Search Results

Editor: Rubin Patterson
The theme of Science, Technology and Development in Southern Africa, and East and Central Asia is threefold. The first component concerns the proposition that no underdeveloped nation will be empowered to meet the needs and aspirations of its citizens without the adoption of advancing Science & Technology. The adoption of S & T processes by examining the questions of political leadership initiation in Botswana and Singapore is explored in chapters one and two.
Component number two engages what is widely regarded as potentially the most enabling cluster of advanced technologies for development in the South: information technologies (IT). Articles three through five take up IT and development in Malaysia, South Africa, South Korea and Namibia.
The final component discusses the crucial subject of technology transfer by comparing Japan’s technology transfer to Southeast Asia and Southern Africa.

Contributors are James Bozeman, Jong-Ho Kim, Takahashi Motoki, Meera Nanda, Rubin Patterson, Sakano Taichi, Ernest J. Wilson III, and William Wresch.
Editor: Rubin Patterson
In this book, discussions on African brain circulation and transnational society provide new insights and point to fertile research and policy agendas. Today, a globally important dilemma concerns citizens who either depart from their homeland to enhance their life chances in a rich society - but possibly contribute to a brain drain for their homeland - or stay home and work - but possibly contribute to a brain waste since conditions at home will not allow them to contribute commensurately with their capability. Increasingly, scholars on the subject of global South-to-West emigrants argue that it is not just a possibility of a brain drain occurring when citizens emigrate or brain waste occurring when they stay home, but rather a brain gain when they emigrate strategically and contribute to development in the homeland.
Author: Rubin Patterson

Abstract

Sustainable development and eco-revolution represent competing paradigms of progress, one emphasizing reform while the other emphasizes revolution with respect to an economy that is sustained by a restorative ecology. The first paradigm contends that a regenerative economy and restorative ecology are achievable only by a series of reforms while the second paradigm contends that the desired economy and ecology are achievable only via abrupt and decisive revolutionary change. This article argues that between the binary paradigmatic heuristic, there is a series or a parliament of possibilities between the two poles.

In: Perspectives on Global Development and Technology
Author: Rubin Patterson

Abstract

This paper develops an original proposition for debate in the fields of African studies, transnationalism, environmental studies, and technology studies. Essentially, the paper posits that, for a few key reasons, Sub-Saharan Africa will not likely have an opportunity to experience industrialization with the reigning "destructo-industrial" technologies pioneered by Europeans and Americans. An industrial experience appears achievable for Sub-Saharan Africans only in the context of a new ecological economy. Not only are there no unassailable national frontrunners in this future area, but Sub-Saharan Africans have a credible opportunity of being among the leaders in the future. The process would commence with "brain circulation," the movement of Africans into rich, technologically advanced countries to have their human, economic, and social capital enhanced, some of which to be reinvested in their respective homelands, particularly in ecological industrial areas.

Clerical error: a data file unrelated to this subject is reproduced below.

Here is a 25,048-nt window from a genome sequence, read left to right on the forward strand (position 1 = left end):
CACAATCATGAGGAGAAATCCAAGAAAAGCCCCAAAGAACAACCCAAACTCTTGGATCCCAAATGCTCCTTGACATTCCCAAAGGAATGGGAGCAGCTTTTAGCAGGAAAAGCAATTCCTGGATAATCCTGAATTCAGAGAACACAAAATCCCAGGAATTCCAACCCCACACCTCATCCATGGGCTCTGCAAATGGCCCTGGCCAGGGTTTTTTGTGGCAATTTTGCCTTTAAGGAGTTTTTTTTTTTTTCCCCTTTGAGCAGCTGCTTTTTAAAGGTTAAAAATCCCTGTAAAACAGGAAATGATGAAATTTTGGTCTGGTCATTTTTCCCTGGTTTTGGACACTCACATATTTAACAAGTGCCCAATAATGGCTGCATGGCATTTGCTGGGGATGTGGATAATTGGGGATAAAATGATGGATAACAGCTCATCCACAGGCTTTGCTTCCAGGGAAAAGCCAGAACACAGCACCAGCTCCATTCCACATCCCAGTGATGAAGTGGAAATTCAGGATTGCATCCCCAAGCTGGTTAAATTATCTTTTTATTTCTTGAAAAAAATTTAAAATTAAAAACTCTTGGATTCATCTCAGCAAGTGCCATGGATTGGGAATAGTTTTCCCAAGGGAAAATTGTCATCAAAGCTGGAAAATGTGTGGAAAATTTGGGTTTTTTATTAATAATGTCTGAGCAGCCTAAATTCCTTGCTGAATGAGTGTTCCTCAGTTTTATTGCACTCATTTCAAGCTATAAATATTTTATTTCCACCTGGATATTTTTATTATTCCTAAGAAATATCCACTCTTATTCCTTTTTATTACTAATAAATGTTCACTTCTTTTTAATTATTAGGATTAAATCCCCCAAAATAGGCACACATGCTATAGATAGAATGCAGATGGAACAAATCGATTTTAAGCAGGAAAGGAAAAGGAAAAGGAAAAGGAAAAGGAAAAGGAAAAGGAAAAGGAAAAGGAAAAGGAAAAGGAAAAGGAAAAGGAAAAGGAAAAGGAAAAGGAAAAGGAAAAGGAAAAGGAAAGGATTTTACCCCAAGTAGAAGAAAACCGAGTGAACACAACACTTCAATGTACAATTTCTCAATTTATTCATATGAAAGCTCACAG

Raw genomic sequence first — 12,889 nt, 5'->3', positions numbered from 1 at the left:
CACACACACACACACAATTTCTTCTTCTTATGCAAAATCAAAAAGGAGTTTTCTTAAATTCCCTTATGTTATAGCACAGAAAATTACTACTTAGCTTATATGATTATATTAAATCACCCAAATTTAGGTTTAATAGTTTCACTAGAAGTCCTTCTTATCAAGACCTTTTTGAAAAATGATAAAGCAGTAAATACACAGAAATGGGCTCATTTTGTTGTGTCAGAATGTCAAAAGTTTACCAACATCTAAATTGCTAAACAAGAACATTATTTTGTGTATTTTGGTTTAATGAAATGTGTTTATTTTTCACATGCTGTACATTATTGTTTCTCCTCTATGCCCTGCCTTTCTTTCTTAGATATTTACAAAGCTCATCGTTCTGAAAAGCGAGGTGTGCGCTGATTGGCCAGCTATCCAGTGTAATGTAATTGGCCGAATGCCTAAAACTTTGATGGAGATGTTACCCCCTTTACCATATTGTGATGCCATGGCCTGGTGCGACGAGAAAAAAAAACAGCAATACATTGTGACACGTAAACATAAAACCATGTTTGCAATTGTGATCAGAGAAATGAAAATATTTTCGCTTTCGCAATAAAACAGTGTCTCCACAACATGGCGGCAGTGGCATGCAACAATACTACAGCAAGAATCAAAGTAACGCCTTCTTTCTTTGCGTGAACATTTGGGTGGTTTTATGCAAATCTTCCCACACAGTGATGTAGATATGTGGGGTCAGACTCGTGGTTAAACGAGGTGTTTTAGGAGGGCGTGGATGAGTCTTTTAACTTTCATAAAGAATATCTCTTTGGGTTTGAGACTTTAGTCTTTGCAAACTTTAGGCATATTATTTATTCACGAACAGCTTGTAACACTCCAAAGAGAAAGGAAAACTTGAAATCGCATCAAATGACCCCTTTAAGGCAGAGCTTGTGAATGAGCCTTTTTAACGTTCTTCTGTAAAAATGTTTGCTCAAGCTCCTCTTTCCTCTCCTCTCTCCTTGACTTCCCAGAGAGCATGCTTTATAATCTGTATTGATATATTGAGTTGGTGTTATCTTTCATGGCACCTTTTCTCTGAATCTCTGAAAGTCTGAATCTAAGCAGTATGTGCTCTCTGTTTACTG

In: Perspectives on Global Development and Technology
Author: Rubin Patterson

Abstract

More science and technology talented nationals emigrate to the United States from a few Asian countries, by far, than from all of Africa, yet only the latter suffers a "brain drain" whereas the former group experiences net gains as a result of "brain circulation." Brain drain is the one-way flow of talent out of countries where it is most needed in absolute terms (south) to locations where it is most needed in productive terms (the West). The paper finds that, unlike African nations, a number of Asian nations have a brain circulation or technical talent continuously cycling out of the homeland into the United States where the talent is amplified and wealth is generated as the homeland state encourages redirection of some of each to the homeland economy. In these instances, the homeland state and the US-based diaspora work collaboratively in the interest of both. African nations experience little of this brain circulation, partially as a result of weak diaspora—homeland collaborative development agendas. The principal proposition clarified in this comparative analytic project is that developing nations with ongoing collaborative technology development agendas between the homeland state and its US-based diaspora have a huge comparative advantage over those developing nations that do not.

In: Perspectives on Global Development and Technology
Author: Rubin Patterson

Abstract

The trade and technology regimes of WTO and TRIPS embody the values, objectives, and operational dynamics that primarily satisfy Western powers. Southern states submit to these constraining regimes only to the extent of avoiding severe penalties. They feign compliance whenever possible through "stealthy noncompliance" in order to advance their development and security. This paper addresses three issues: the West-South asymmetrical struggle over technology and trade; the role of state-supported technological development in the South; and the prospective consequences for the South relating to the restricted labor-absorbing capacity of twenty-first century technology.

In: Perspectives on Global Development and Technology
In: Globalization and Political Ethics